Civil liberties groups and opposition parties have protested angrily over the Delhi government's banning of a report that alleges police atrocities in the troubled state of Punjab.
The local Delhi administration seized nearly all the copies of the report this week. It was prepared by a team of five researchers working under a former Bombay high court justice and prominent civil rights leader, V.M. Tarkunde.
The 144-page report alleges torture, killings and corruption by the police and Army in Punjab in the campaign against terrorists backing Sikh demands for greater autonomy.
Delhi police arrested one of the report's authors and its printer, charging them with sedition and "inciting disaffection between religious communities." Tension is already high in Punjab, with Sikh terrorists having killed at least eight persons in recent weeks in an effort to stop this month's elections.
But civil rights groups have scheduled a protest meeting for Saturday, and the president of the People's Union for Civil Liberties, Rajni Kothari, said, "There has been a sustained attack on civil liberties in India, and this is part of it." Opposition parties also criticized the ruling Congress (I) Party for its recent admonishing of Citizens for Democracy and other groups that have alleged that Congress (I) officials helped incite killings of Sikhs during riots in Delhi last November.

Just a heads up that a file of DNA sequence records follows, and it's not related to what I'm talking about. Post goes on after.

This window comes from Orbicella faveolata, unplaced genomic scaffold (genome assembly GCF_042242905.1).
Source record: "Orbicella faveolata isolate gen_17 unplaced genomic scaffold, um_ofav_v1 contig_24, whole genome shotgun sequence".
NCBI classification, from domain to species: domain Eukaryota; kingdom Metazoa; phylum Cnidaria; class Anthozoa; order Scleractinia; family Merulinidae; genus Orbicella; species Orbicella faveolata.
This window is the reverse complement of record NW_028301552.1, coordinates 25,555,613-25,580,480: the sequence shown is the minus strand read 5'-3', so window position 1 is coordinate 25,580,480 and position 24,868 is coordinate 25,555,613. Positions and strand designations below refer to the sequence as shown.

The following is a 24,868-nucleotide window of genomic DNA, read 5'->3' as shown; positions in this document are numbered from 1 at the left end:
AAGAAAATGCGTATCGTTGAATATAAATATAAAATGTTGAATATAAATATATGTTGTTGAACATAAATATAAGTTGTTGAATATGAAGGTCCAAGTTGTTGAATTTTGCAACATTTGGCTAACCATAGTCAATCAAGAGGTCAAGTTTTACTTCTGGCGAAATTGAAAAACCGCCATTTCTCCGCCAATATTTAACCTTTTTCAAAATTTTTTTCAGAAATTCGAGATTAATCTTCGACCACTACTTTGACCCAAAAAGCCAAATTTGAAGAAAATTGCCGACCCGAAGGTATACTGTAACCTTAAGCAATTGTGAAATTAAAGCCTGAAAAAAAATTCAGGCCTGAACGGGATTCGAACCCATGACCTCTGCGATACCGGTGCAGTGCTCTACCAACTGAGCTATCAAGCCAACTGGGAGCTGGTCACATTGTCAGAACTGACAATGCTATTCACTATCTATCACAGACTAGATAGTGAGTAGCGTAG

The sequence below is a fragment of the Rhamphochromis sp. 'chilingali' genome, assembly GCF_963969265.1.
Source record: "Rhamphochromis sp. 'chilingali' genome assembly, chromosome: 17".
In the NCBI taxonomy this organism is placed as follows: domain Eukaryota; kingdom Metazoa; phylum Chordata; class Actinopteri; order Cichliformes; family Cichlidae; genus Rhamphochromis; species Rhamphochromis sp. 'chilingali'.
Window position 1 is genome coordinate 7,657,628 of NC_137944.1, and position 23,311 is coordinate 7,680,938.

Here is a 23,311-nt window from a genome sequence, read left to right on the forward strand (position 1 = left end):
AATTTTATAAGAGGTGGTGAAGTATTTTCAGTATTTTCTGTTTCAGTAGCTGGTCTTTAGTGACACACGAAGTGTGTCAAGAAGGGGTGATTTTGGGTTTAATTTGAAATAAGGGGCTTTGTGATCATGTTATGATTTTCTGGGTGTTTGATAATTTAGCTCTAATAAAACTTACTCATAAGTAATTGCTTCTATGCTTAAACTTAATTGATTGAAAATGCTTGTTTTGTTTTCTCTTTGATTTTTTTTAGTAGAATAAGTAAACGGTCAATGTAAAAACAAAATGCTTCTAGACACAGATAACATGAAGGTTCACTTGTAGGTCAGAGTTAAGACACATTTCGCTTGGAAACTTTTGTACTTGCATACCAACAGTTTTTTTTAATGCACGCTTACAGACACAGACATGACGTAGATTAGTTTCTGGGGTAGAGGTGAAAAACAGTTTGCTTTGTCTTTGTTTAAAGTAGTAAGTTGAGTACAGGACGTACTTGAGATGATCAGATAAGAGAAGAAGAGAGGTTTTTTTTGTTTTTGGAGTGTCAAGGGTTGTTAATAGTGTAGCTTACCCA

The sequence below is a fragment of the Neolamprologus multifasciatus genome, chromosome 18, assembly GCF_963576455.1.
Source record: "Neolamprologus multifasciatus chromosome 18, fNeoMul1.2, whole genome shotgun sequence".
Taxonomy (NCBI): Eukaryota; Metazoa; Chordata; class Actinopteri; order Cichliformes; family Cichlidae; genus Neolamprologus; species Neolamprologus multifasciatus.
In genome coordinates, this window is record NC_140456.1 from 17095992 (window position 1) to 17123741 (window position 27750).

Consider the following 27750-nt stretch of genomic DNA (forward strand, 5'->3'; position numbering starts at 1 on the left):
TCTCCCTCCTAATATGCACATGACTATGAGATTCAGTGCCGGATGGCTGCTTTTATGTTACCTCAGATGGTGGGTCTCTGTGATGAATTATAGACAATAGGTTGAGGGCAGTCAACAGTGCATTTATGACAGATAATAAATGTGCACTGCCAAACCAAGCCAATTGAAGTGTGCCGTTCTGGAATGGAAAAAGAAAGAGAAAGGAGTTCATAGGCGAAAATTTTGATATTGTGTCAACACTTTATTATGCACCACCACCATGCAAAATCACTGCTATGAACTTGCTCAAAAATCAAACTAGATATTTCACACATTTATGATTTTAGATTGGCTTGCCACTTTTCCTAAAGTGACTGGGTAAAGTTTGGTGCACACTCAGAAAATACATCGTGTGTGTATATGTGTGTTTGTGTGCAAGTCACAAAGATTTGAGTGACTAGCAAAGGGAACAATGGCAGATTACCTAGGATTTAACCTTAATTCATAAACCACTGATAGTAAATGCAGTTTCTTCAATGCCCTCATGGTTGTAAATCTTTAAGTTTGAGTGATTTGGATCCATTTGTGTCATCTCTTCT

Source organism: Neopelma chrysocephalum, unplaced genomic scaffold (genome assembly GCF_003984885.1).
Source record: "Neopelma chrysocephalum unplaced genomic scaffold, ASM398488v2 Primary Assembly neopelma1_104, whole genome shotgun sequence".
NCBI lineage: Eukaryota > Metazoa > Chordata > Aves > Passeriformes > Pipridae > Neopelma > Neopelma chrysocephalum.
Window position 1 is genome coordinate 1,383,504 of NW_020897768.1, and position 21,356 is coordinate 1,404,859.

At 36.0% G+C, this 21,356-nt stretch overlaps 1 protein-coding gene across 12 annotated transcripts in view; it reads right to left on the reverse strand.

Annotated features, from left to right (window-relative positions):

In today's editions, the daily Indian Express called the banning and arrests "outrageous and a clear and present threat . . . to freedom of expression." The paper's editorial said it hoped the actions were "aberrant reactions of underlings in the administration and party."
Although the Delhi administration is under central government control, the government has kept its distance from the affair, with Prime Minister Rajiv Gandhi's spokesman declining all comment.
The banned document, entitled "Report to the Nation -- Oppression in Punjab," was based on interviews with Punjab residents on the conduct of police and Army officers in the state during the past 15 months. It said the authorities' campaign against Sikh terrorists has included arbitrary arrests of Sikh youths, torture and police killings of Sikhs in staged shootouts.
Tarkunde, the former president of the People's Union for Civil Liberties, said, "The report is damaging to the police, but it is not seditious." He acknowledged that the report did not include police explanations, saying, "We knew if we approached the police for their version, they would have seized the report before we had even written it."